A quarterly magazine of urban affairs, published by the Manhattan Institute, edited by Brian C. Anderson.
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A Pension in Every Pot « Back to Story
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It would seem to me that with only 40,878 registrations, presumably spread very thinly around the state, the WFP is ripe for a hostile takeover. If enough registrations can be obtained by individuals who have a completely different concept of "Working Families", party primaries can be forced at the local, legislative, and congressional levels. The resulting electoral and legal warfare would then be quite amusing.
In the short run , these sorts of organizations are a problem ,but over the longer term they are a boon . They ally themselves with the AFSCME and SEIU agenda ,whose constituents represent less than 10% of the taxpayers/electorate . As the unsustainable costs of government labor becomes better known , helped by a state bankruptcy ( Cal. Ill. or NJ ), they are on path to political annihilation . The war on the public sector unions and their political enablers will be the defining issue of the next decade and the numbers are spectacularly against the unions and Big Government .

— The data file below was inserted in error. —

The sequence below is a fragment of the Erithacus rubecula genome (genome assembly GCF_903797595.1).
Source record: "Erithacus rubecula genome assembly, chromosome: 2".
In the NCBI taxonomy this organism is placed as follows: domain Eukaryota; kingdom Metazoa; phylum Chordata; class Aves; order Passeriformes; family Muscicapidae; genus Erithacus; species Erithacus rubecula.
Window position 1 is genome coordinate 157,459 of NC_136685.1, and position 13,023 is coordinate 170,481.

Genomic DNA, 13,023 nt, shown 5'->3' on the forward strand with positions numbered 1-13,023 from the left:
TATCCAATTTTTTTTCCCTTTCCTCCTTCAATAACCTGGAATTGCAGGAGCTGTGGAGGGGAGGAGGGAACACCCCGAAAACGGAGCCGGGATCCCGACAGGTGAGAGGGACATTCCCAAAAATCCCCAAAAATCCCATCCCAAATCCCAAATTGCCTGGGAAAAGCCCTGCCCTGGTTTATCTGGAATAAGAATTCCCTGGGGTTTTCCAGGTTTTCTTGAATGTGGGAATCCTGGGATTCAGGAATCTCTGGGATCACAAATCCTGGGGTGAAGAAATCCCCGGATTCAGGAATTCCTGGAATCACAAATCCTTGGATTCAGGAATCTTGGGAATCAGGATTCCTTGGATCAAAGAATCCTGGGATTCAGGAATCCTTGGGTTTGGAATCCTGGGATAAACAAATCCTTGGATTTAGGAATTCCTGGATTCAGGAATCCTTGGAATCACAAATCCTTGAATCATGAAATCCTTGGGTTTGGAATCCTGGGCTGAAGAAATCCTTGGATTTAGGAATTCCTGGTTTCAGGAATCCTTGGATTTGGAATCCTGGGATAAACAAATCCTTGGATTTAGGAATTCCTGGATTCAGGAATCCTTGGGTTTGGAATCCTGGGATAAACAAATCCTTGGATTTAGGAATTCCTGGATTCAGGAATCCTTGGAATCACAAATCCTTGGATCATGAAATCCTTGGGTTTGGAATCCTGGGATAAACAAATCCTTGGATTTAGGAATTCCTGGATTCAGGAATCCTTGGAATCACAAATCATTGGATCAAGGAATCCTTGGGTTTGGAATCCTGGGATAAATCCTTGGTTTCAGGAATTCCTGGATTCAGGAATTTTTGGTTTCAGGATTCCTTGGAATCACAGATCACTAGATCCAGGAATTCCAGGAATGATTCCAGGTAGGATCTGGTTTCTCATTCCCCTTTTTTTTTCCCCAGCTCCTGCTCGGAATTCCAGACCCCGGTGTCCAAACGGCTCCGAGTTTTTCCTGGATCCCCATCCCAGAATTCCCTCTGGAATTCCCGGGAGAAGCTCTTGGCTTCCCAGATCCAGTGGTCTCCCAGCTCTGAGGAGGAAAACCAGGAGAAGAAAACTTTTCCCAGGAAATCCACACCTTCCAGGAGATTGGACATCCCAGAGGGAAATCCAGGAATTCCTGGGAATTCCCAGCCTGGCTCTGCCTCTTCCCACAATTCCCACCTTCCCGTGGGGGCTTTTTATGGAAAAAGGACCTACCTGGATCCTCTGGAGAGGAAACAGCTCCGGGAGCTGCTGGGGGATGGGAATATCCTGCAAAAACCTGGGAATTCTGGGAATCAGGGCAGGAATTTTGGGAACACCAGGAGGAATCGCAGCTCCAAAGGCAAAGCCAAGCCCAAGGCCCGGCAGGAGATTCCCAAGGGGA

Hasn't the Right been manipulating US political funding rules for years? Isn't this just the Left doing the same thing? Wouldn't a better stance for this journal be to campaign against the corrosive influence of money on the US polity?
Great, just what New York doesn't need. Yet another good reason to ban unions in public employment.
These folks need a few lessons in how Wealth is Created 101, and Economic Reality 101. New York is already going bankrupt, upstate NY has been in a seemingly permanent recession for decades, and NYC is hardly the place to start let alone run a business. And these jokers don't think they have gone far enough already?
Don't they realize that the entire population cannot work for the government? Because that will be the only choice left after private employers flee the state.
I hope this organization doesn't get too far. Because if you want a pension, you have got to have had a job to get one.